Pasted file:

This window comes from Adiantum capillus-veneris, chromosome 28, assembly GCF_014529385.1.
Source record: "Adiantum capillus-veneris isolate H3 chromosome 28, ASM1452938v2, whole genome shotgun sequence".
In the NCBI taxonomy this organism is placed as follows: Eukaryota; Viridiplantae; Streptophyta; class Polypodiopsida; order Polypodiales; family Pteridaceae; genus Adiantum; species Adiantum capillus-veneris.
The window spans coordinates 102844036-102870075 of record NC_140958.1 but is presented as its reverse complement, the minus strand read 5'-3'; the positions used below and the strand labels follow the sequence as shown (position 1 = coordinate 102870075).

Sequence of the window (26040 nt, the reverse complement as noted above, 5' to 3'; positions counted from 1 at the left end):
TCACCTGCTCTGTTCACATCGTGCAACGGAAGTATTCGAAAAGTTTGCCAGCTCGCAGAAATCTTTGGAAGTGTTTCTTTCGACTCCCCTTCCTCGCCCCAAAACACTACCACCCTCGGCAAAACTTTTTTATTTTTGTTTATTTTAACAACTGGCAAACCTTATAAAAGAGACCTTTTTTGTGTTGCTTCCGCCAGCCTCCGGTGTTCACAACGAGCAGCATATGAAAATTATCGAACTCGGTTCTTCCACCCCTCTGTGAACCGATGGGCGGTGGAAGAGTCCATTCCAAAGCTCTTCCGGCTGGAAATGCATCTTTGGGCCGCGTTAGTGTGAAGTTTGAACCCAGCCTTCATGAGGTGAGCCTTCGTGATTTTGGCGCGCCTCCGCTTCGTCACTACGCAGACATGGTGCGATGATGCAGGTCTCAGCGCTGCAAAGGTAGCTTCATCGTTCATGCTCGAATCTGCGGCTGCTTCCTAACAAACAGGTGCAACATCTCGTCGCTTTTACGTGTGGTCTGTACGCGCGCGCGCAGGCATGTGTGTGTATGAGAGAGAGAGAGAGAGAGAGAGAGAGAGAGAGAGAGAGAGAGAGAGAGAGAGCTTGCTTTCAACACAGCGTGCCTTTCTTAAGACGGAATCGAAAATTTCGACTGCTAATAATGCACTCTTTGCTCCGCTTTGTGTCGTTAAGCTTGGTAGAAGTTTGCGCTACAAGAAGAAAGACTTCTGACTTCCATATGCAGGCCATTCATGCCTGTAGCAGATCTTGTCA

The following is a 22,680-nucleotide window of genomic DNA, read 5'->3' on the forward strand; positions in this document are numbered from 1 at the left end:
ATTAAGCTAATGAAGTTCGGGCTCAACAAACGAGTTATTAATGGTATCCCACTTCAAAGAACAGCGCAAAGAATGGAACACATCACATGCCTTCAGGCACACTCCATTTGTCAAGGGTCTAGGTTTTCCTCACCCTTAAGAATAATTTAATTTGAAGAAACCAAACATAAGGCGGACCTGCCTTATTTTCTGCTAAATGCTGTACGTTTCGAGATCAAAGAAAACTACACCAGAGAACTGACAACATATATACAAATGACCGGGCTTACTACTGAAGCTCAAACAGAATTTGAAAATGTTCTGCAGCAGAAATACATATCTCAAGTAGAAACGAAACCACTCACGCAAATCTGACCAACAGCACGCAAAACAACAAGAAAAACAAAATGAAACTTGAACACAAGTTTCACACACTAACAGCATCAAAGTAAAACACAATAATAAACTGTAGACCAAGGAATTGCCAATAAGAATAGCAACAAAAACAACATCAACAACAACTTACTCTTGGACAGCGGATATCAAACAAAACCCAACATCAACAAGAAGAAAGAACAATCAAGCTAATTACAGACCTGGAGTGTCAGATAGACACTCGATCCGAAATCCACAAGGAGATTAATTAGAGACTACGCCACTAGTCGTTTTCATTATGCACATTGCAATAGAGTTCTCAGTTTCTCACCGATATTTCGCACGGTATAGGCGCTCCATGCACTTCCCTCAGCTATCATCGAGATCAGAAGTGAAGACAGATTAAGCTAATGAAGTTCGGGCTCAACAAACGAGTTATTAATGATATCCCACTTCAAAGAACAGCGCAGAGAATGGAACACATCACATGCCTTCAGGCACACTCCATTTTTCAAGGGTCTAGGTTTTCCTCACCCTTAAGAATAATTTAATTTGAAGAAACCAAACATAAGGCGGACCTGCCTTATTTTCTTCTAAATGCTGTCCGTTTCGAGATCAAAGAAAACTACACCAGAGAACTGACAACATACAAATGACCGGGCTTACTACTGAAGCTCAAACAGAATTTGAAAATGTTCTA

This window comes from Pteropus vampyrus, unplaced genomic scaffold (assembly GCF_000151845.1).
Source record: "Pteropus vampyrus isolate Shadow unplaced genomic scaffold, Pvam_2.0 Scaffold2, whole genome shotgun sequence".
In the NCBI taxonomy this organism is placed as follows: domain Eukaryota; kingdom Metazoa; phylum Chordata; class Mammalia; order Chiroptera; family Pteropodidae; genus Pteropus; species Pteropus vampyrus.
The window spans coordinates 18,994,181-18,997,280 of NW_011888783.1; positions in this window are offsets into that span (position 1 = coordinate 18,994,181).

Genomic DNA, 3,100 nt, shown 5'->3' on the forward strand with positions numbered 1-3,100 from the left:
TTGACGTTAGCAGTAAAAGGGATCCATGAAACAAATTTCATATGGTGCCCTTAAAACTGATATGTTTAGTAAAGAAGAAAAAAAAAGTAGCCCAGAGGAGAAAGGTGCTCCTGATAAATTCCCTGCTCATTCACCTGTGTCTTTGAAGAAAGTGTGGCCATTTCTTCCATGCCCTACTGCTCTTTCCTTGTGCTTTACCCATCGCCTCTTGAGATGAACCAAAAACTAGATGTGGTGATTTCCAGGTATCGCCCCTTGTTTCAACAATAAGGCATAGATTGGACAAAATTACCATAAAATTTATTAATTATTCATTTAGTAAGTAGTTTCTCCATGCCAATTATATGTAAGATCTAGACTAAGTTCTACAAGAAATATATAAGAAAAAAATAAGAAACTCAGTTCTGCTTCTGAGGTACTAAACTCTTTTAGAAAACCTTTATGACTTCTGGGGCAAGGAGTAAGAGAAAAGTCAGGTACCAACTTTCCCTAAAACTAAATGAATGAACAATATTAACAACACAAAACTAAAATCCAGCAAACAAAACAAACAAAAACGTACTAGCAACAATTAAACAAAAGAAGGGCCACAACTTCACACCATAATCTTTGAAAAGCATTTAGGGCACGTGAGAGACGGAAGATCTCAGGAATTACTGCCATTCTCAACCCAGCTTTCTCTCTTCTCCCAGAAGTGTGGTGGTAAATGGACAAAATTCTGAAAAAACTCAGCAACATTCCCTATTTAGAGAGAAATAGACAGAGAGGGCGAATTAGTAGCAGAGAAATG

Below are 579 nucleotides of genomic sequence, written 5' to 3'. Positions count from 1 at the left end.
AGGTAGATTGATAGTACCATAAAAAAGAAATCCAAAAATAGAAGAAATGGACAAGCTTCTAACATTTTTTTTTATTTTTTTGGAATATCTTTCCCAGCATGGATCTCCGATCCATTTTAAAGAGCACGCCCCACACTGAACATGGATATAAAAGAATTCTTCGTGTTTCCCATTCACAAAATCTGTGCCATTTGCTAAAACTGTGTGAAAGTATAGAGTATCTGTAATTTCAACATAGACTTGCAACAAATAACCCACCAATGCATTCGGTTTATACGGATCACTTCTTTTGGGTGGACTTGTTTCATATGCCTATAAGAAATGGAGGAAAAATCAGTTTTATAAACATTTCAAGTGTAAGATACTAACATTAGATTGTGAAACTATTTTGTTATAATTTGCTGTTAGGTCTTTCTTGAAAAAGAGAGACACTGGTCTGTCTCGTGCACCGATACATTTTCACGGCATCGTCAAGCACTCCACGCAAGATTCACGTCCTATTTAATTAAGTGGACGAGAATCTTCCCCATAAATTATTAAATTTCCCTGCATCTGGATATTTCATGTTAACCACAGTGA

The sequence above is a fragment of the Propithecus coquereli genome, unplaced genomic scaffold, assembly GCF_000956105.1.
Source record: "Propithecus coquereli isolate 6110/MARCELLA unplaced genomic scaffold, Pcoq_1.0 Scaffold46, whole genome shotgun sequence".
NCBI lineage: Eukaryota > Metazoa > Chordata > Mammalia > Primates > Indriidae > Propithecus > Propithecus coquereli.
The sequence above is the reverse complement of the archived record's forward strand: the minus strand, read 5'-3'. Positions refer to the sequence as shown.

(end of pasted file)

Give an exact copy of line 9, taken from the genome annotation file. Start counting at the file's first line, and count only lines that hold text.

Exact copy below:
This window comes from Pteropus vampyrus, unplaced genomic scaffold (assembly GCF_000151845.1).